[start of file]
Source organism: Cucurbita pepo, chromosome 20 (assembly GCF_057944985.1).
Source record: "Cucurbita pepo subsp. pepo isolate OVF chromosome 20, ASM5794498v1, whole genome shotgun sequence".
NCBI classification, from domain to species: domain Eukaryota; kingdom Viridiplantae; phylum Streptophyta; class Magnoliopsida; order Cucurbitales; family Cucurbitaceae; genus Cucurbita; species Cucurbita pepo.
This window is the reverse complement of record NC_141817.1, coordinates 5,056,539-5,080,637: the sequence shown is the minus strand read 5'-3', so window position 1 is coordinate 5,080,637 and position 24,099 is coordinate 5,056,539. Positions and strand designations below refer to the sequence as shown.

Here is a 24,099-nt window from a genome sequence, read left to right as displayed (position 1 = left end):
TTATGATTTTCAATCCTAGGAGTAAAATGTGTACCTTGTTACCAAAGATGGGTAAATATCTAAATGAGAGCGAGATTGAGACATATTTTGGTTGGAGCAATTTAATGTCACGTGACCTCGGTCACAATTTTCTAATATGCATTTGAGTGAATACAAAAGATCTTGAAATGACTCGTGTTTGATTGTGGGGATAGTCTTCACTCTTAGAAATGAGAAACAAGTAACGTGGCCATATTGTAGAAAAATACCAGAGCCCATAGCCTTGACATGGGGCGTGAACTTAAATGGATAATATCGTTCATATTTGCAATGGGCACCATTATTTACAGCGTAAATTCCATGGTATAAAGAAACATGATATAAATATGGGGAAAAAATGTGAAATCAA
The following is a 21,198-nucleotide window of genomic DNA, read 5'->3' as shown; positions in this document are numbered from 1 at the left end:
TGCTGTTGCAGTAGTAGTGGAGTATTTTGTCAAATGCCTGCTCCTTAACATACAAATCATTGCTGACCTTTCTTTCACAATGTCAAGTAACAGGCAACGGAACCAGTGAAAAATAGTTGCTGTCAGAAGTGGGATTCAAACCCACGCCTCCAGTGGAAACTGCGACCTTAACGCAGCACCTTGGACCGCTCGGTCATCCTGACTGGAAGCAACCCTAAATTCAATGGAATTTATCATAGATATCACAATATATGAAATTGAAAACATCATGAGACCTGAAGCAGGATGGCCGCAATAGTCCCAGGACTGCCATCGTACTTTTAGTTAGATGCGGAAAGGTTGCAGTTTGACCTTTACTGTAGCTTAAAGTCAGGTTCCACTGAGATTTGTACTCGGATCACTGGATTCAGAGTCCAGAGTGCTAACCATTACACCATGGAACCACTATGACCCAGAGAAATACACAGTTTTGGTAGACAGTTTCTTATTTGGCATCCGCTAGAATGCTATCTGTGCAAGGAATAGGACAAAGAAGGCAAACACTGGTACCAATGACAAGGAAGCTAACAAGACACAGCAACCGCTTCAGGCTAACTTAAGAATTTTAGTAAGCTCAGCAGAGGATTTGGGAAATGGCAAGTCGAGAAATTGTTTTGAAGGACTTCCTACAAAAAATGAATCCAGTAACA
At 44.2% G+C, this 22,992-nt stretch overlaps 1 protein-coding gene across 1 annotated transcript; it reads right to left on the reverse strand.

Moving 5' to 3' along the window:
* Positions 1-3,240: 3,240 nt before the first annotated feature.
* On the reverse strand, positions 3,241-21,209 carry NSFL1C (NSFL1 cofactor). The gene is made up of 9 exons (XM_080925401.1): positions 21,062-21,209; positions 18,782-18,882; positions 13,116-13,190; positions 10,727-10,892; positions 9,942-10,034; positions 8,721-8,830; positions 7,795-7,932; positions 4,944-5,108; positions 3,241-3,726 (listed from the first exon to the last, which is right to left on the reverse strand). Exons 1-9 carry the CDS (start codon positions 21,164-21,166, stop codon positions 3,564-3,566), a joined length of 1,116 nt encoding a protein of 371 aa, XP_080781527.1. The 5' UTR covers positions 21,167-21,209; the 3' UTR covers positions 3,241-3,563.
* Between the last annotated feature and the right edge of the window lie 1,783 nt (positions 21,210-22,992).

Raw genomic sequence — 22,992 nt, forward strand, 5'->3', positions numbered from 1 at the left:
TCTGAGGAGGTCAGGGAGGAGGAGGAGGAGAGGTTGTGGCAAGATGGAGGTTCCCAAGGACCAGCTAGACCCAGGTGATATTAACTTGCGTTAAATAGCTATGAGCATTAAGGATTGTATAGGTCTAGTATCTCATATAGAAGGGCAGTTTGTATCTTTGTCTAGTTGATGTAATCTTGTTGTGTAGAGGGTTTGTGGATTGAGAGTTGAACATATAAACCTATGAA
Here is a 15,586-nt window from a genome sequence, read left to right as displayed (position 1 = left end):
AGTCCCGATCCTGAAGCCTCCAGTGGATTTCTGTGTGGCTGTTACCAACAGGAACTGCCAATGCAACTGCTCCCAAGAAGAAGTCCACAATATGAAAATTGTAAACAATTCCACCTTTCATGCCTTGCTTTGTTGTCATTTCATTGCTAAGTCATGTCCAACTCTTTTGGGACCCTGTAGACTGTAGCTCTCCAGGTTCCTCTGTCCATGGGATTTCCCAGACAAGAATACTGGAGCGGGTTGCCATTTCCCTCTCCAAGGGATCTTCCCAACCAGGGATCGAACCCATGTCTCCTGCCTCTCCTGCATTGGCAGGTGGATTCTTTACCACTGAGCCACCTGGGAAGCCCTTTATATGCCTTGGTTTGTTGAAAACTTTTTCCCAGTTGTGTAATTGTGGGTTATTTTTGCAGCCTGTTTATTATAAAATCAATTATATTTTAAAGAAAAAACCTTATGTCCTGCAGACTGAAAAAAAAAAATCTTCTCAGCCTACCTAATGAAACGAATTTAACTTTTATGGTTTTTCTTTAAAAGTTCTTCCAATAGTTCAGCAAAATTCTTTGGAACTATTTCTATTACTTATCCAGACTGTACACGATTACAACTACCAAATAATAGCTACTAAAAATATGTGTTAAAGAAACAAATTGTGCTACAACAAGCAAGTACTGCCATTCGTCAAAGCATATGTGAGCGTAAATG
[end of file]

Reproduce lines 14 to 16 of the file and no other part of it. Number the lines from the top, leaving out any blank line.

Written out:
Raw genomic sequence — 22,992 nt, forward strand, 5'->3', positions numbered from 1 at the left:
TCTGAGGAGGTCAGGGAGGAGGAGGAGGAGAGGTTGTGGCAAGATGGAGGTTCCCAAGGACCAGCTAGACCCAGGTGATATTAACTTGCGTTAAATAGCTATGAGCATTAAGGATTGTATAGGTCTAGTATCTCATATAGAAGGGCAGTTTGTATCTTTGTCTAGTTGATGTAATCTTGTTGTGTAGAGGGTTTGTGGATTGAGAGTTGAACATATAAACCTATGAA
Here is a 15,586-nt window from a genome sequence, read left to right as displayed (position 1 = left end):